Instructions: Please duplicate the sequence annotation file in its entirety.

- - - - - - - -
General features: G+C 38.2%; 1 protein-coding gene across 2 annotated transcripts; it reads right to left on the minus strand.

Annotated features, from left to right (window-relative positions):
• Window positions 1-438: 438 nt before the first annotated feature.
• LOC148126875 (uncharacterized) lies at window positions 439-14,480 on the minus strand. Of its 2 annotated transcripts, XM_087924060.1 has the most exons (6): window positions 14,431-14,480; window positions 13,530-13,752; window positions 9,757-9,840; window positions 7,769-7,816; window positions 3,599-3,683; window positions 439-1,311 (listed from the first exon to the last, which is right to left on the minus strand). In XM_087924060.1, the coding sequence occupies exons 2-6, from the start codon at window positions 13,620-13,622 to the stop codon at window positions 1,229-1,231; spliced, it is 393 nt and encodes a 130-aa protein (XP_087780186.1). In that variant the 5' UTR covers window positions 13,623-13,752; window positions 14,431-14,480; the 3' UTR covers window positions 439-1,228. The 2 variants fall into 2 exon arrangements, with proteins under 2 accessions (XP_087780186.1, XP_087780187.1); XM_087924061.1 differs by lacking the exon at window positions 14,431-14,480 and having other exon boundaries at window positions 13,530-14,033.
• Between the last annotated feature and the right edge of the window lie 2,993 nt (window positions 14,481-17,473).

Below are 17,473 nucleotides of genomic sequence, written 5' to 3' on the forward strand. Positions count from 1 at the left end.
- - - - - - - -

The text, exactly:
General features: G+C 38.2%; 1 protein-coding gene across 2 annotated transcripts; it reads right to left on the minus strand.

Annotated features, from left to right (window-relative positions):
• Window positions 1-438: 438 nt before the first annotated feature.
• LOC148126875 (uncharacterized) lies at window positions 439-14,480 on the minus strand. Of its 2 annotated transcripts, XM_087924060.1 has the most exons (6): window positions 14,431-14,480; window positions 13,530-13,752; window positions 9,757-9,840; window positions 7,769-7,816; window positions 3,599-3,683; window positions 439-1,311 (listed from the first exon to the last, which is right to left on the minus strand). In XM_087924060.1, the coding sequence occupies exons 2-6, from the start codon at window positions 13,620-13,622 to the stop codon at window positions 1,229-1,231; spliced, it is 393 nt and encodes a 130-aa protein (XP_087780186.1). In that variant the 5' UTR covers window positions 13,623-13,752; window positions 14,431-14,480; the 3' UTR covers window positions 439-1,228. The 2 variants fall into 2 exon arrangements, with proteins under 2 accessions (XP_087780186.1, XP_087780187.1); XM_087924061.1 differs by lacking the exon at window positions 14,431-14,480 and having other exon boundaries at window positions 13,530-14,033.
• Between the last annotated feature and the right edge of the window lie 2,993 nt (window positions 14,481-17,473).

Below are 17,473 nucleotides of genomic sequence, written 5' to 3' on the forward strand. Positions count from 1 at the left end.